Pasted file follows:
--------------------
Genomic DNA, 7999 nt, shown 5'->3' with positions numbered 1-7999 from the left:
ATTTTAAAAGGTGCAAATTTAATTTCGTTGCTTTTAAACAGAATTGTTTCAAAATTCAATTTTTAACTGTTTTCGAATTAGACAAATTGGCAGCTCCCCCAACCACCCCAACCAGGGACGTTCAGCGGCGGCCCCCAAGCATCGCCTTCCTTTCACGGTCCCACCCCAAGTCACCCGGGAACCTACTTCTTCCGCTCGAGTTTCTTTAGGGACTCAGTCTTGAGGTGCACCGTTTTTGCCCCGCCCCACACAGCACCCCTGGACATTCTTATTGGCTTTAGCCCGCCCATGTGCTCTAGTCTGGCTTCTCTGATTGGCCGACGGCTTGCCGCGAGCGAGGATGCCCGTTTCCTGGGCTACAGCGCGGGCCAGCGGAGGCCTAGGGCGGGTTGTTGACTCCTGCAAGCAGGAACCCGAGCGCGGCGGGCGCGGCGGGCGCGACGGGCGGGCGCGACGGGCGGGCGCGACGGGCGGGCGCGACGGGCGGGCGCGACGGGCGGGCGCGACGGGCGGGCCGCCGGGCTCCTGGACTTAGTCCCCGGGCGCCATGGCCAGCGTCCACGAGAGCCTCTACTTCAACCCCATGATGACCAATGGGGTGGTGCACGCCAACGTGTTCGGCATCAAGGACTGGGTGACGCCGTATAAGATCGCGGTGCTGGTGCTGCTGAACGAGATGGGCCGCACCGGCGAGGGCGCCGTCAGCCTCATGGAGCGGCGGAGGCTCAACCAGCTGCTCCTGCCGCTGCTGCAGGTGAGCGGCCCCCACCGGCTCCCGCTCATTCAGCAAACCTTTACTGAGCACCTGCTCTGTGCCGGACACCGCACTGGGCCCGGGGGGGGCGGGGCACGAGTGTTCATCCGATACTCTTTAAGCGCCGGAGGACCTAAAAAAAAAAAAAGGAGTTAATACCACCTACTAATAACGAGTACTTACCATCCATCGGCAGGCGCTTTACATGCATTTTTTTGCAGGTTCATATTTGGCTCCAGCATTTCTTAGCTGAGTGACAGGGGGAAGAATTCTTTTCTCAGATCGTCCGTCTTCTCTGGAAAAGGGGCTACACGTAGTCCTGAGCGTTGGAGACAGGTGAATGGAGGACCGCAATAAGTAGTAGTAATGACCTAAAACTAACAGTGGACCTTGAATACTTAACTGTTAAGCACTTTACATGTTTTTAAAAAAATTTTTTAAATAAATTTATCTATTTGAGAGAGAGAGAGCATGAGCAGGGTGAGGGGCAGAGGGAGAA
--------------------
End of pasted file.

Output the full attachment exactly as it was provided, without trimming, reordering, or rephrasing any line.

Genomic DNA, 7999 nt, shown 5'->3' with positions numbered 1-7999 from the left:
ATTTTAAAAGGTGCAAATTTAATTTCGTTGCTTTTAAACAGAATTGTTTCAAAATTCAATTTTTAACTGTTTTCGAATTAGACAAATTGGCAGCTCCCCCAACCACCCCAACCAGGGACGTTCAGCGGCGGCCCCCAAGCATCGCCTTCCTTTCACGGTCCCACCCCAAGTCACCCGGGAACCTACTTCTTCCGCTCGAGTTTCTTTAGGGACTCAGTCTTGAGGTGCACCGTTTTTGCCCCGCCCCACACAGCACCCCTGGACATTCTTATTGGCTTTAGCCCGCCCATGTGCTCTAGTCTGGCTTCTCTGATTGGCCGACGGCTTGCCGCGAGCGAGGATGCCCGTTTCCTGGGCTACAGCGCGGGCCAGCGGAGGCCTAGGGCGGGTTGTTGACTCCTGCAAGCAGGAACCCGAGCGCGGCGGGCGCGGCGGGCGCGACGGGCGGGCGCGACGGGCGGGCGCGACGGGCGGGCGCGACGGGCGGGCGCGACGGGCGGGCGCGACGGGCGGGCCGCCGGGCTCCTGGACTTAGTCCCCGGGCGCCATGGCCAGCGTCCACGAGAGCCTCTACTTCAACCCCATGATGACCAATGGGGTGGTGCACGCCAACGTGTTCGGCATCAAGGACTGGGTGACGCCGTATAAGATCGCGGTGCTGGTGCTGCTGAACGAGATGGGCCGCACCGGCGAGGGCGCCGTCAGCCTCATGGAGCGGCGGAGGCTCAACCAGCTGCTCCTGCCGCTGCTGCAGGTGAGCGGCCCCCACCGGCTCCCGCTCATTCAGCAAACCTTTACTGAGCACCTGCTCTGTGCCGGACACCGCACTGGGCCCGGGGGGGGCGGGGCACGAGTGTTCATCCGATACTCTTTAAGCGCCGGAGGACCTAAAAAAAAAAAAAGGAGTTAATACCACCTACTAATAACGAGTACTTACCATCCATCGGCAGGCGCTTTACATGCATTTTTTTGCAGGTTCATATTTGGCTCCAGCATTTCTTAGCTGAGTGACAGGGGGAAGAATTCTTTTCTCAGATCGTCCGTCTTCTCTGGAAAAGGGGCTACACGTAGTCCTGAGCGTTGGAGACAGGTGAATGGAGGACCGCAATAAGTAGTAGTAATGACCTAAAACTAACAGTGGACCTTGAATACTTAACTGTTAAGCACTTTACATGTTTTTAAAAAAATTTTTTAAATAAATTTATCTATTTGAGAGAGAGAGAGCATGAGCAGGGTGAGGGGCAGAGGGAGAA